We Really Don’t Know What To Teach

The Common Core will finally tell us all that needs to get taught in school.

Really.

Stop laughing.

I mean it.

Perhaps, it is time for us to admit something.

Beyond the old 3Rs of reading, writing and ‘rithmetic – which interestingly are where Common Core has focused, we have no idea what every kid really needs to know by the time they graduate high school.

At the high school level, most teachers end up teaching the subject they love the most, and the actual content ends up being some mix of what they are told to teach and what they most love within the subject. And of course, over the last decade, the content of the tested subjects have been defined by whatever is on the test.

And the arguments over what gets taught seem never-ending. When someone suggests something is unnecessary to be taught… or even unnecessary to be tested, there’s almost a guarantee that someone will make the counter-argument for all the reasons why it is necessary.

I think we’re going about that argument the wrong way.

The problem isn’t that what we teach doesn’t have power and relevance in real life. There are strong arguments to be made about why everything taught in a typical American high school curriculum is important for people to know. But there are at least three problems that I can see with that argument.

  1. Evidence suggests that most people don’t remember much of the content they learn in high school as it is. (And high-stakes testing doesn’t seem to be making that any better.)
  2. There’s a ton of content we aren’t teaching in high school that is probably every bit as important.
  3. There is nowhere near enough time to teach all the content we could argue is important in high school… or all of K-12, really.

As an English teacher, this became obvious to me when I realized that all the lists of “Books Everyone Must Read” that I would come across were a) woefully incomplete, b) deeply subjective and c) more than I could ever cram into a four-year high school curriculum anyway. And worse, people keep writing really amazing books every year, but no one was making high school any longer.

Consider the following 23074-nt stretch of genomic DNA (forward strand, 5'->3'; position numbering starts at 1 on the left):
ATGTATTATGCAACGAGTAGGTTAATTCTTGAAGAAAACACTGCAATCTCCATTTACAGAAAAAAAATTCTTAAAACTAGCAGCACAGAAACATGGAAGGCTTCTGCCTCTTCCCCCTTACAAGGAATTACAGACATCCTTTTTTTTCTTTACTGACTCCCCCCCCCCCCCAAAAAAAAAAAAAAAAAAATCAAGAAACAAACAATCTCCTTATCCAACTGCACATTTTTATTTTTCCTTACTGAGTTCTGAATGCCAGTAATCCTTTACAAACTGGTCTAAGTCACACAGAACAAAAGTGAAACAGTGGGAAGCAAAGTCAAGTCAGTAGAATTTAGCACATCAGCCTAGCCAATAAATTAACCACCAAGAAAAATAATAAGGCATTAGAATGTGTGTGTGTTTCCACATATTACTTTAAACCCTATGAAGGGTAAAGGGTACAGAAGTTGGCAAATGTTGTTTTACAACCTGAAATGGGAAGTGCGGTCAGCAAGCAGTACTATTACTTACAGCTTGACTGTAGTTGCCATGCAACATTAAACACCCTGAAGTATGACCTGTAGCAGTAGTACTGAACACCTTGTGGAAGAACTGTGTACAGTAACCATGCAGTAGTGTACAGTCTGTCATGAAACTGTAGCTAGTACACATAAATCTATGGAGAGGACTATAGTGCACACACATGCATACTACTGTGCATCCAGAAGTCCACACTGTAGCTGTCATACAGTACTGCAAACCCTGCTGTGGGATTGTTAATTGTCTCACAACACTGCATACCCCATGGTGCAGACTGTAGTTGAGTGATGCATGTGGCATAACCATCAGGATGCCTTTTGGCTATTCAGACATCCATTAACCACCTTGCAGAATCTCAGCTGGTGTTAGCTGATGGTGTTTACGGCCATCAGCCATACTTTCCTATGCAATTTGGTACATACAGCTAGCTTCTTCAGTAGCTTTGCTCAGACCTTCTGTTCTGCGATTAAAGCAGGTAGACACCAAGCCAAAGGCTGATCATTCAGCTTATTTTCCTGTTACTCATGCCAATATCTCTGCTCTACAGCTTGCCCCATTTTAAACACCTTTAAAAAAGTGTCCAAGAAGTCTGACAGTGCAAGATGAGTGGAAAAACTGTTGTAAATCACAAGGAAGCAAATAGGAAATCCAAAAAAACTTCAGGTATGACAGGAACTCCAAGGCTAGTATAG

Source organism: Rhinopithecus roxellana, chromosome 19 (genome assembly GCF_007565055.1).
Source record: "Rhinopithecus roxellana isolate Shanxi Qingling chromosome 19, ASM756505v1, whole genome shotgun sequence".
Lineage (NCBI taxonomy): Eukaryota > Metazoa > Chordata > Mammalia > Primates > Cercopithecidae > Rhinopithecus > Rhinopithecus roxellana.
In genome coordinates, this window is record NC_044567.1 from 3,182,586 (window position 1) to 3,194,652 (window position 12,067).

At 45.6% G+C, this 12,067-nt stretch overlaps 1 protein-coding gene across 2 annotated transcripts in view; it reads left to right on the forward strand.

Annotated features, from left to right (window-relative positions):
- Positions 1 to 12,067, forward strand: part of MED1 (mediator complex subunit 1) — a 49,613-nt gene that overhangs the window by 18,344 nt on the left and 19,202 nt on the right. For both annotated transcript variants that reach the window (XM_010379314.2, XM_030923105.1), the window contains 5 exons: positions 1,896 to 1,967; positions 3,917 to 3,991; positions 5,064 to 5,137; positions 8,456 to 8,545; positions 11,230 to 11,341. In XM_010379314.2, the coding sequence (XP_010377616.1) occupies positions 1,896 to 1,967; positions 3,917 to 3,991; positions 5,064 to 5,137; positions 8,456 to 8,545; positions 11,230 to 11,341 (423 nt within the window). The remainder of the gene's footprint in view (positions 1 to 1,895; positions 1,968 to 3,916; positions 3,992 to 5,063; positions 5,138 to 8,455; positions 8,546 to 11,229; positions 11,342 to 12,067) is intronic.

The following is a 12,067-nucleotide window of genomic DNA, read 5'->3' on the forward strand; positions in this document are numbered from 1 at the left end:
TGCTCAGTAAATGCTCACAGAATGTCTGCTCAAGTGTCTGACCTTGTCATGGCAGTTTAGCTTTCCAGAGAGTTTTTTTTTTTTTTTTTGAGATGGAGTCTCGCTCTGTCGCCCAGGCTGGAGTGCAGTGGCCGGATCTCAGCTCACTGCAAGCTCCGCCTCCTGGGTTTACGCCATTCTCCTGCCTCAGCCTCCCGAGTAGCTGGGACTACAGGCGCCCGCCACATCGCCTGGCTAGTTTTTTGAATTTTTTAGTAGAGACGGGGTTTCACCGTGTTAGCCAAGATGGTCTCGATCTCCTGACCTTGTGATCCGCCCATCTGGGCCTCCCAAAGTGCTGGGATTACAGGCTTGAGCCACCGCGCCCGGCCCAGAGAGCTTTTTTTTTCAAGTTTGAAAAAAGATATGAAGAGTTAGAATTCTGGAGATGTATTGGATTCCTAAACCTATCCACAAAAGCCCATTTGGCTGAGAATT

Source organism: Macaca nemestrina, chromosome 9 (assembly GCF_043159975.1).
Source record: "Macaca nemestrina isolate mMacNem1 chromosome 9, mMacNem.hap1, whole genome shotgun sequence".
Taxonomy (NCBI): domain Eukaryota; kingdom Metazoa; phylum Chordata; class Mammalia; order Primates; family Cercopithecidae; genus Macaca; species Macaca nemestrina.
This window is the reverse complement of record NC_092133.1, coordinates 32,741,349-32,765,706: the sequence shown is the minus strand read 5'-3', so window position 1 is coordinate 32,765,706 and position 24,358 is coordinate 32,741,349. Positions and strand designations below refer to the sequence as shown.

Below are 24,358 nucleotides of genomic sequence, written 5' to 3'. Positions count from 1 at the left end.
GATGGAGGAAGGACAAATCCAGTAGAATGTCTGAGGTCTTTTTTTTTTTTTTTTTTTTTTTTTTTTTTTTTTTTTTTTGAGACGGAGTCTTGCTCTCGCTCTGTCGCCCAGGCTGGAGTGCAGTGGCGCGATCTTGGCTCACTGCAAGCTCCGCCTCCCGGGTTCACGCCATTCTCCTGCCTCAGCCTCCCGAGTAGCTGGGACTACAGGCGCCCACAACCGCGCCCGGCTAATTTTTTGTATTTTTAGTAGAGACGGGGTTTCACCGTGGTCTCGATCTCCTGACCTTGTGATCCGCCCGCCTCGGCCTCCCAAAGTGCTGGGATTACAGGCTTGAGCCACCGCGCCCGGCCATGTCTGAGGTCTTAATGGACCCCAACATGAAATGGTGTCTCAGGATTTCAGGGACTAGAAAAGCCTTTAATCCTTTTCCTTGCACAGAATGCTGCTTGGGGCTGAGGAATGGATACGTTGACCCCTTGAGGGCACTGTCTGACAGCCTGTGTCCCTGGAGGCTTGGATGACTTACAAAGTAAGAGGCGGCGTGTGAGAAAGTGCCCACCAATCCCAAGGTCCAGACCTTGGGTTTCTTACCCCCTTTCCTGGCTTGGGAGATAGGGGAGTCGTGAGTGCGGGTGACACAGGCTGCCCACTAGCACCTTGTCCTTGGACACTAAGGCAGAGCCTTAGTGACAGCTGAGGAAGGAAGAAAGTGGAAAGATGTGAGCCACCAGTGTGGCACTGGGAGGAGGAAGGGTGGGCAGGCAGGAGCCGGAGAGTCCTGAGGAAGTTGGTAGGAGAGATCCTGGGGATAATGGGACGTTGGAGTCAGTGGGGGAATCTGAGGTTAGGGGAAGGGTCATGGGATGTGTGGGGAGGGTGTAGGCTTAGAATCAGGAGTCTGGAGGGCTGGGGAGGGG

I came to realize that my goals for my class were reasonably simple – I wanted students to realize that stories were lenses not only on other worlds, but on our own as well. I wanted students to learn how to take apart language and create meaning from text. I wanted students to develop their voice and their ability to make an argument, both verbally and in print. And I wanted kids to want to keep reading after they left my class.

For a long time, I thought that was the luck of being an English teacher — the skills we wanted to teach were applicable to so much good content (books) that it didn’t matter what content we taught, really, as long as it was a good book — and I was just arrogant enough to think that I knew what that meant. But the more I really think about this idea, the more I realize just how much “good content” is out there. And much like the list of good books, that content keeps on growing.

So where does that leave us?

More than anything else, we need to recognize that too often school fails at the one thing we should endeavor to do more than anything else — instill a love of learning. Given all there is to know in the world, that probably is the most important thing we could do for our students, and yet, it seems to be a thing that school does really poorly for a great many students. That failure is ours, and it is one we must redress, no matter how hard that is.

Given all there is to know, it makes even more important that we do take the time to make relevant and meaningful the skills and content we do teach, because the immediacy of the world we live in can feel (and perhaps is) more important in the moment to our students than much of the content we are trying to teach. Therefore, the onus is on us to always be willing to answer that question of “Why do I have to learn this” with an answer that is more compelling than a grade on a test if we are to hope to earn our students attention.